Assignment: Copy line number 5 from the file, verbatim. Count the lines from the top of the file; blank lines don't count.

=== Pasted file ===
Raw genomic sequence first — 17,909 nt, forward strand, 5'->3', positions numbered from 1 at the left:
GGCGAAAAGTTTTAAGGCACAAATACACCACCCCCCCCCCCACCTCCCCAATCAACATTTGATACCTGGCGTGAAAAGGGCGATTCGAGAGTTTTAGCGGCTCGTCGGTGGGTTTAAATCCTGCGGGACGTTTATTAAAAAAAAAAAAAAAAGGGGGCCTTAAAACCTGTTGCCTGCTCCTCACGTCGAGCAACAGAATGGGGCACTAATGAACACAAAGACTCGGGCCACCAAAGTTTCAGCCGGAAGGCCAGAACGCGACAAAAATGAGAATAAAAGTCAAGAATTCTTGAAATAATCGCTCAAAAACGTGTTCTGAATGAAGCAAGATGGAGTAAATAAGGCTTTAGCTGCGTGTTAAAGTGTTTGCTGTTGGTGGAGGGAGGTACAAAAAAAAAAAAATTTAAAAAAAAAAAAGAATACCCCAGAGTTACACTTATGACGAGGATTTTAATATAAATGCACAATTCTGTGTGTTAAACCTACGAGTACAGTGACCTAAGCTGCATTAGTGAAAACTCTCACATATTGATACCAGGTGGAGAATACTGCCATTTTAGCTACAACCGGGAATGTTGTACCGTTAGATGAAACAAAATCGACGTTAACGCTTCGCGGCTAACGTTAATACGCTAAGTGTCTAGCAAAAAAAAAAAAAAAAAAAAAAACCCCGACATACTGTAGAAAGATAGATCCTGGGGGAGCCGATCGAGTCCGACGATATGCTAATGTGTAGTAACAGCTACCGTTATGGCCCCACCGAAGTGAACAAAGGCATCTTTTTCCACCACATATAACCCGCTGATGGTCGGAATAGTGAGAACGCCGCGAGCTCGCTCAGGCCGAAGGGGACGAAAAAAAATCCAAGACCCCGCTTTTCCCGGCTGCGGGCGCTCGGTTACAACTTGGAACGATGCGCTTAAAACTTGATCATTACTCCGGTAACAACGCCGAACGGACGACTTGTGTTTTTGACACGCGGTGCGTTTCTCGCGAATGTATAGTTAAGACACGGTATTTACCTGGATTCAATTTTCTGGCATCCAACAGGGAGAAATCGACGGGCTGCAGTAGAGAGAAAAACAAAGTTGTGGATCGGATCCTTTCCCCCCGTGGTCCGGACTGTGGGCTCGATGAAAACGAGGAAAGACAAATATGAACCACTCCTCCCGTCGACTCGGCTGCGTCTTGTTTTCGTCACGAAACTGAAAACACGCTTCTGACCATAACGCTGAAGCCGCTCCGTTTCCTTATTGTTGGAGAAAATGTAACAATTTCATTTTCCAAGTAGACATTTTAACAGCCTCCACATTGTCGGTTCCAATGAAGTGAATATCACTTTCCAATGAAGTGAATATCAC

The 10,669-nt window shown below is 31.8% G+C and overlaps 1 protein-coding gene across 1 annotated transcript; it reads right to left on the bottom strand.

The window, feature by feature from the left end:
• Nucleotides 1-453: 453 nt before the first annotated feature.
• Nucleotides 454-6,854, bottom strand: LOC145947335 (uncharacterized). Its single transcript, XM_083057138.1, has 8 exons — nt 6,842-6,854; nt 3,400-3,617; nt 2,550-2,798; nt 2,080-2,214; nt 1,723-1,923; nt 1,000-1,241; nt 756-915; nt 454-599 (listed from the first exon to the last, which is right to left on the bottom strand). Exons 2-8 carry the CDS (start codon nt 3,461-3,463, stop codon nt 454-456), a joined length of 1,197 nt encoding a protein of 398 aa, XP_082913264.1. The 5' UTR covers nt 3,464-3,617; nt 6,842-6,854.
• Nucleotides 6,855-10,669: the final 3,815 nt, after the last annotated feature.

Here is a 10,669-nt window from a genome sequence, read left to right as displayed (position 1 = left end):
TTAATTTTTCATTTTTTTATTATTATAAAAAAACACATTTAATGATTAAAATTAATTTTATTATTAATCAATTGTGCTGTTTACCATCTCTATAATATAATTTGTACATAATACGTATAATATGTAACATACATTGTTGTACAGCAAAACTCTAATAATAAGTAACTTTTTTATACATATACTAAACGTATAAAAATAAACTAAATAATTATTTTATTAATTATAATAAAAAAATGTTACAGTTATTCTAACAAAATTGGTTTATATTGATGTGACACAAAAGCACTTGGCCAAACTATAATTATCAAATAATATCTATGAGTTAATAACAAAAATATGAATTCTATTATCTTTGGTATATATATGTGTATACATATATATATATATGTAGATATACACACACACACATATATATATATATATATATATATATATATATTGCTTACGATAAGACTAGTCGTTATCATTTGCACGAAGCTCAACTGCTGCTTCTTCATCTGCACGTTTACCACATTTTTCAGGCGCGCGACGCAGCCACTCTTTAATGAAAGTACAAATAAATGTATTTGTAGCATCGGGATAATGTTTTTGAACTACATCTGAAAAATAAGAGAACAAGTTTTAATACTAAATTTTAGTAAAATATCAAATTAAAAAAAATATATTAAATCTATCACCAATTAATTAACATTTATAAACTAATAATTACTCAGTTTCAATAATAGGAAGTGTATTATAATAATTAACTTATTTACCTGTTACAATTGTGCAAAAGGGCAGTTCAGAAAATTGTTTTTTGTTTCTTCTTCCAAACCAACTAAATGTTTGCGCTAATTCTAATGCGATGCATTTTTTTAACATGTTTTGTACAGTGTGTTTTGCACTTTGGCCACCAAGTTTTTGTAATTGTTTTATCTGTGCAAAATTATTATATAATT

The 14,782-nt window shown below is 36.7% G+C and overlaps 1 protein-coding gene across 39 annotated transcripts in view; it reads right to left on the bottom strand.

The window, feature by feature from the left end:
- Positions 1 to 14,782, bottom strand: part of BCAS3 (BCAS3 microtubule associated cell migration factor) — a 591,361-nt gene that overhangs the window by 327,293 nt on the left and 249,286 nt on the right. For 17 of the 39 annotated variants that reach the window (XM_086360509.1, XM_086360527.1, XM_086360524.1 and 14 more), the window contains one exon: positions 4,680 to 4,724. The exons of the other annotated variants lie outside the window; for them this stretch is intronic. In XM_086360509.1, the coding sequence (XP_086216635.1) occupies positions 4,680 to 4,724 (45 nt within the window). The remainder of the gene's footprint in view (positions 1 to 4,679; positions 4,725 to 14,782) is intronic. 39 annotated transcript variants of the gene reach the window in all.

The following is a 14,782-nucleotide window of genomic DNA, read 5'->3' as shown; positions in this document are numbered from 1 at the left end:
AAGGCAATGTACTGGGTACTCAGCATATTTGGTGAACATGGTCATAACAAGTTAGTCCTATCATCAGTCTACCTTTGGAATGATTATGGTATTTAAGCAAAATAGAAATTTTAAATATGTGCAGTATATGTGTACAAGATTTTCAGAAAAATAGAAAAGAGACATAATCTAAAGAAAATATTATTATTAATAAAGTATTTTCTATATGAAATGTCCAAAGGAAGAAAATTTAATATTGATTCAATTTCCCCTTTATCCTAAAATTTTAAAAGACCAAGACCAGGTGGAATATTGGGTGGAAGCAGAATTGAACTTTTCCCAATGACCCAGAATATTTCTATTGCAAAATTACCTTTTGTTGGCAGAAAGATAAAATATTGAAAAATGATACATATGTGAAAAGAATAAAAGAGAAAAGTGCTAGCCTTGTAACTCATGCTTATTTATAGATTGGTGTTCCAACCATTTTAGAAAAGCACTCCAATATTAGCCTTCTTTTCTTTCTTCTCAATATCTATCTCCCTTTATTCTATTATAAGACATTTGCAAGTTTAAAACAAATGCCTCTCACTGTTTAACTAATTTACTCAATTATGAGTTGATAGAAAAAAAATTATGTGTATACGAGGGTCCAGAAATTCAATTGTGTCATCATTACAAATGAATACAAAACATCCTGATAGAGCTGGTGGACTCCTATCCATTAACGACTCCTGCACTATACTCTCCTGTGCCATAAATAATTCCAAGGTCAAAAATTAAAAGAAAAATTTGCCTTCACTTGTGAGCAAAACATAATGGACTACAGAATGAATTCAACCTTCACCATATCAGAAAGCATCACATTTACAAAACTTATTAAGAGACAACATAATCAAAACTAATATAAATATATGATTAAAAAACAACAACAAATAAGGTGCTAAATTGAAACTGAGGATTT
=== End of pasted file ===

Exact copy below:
• Nucleotides 1-453: 453 nt before the first annotated feature.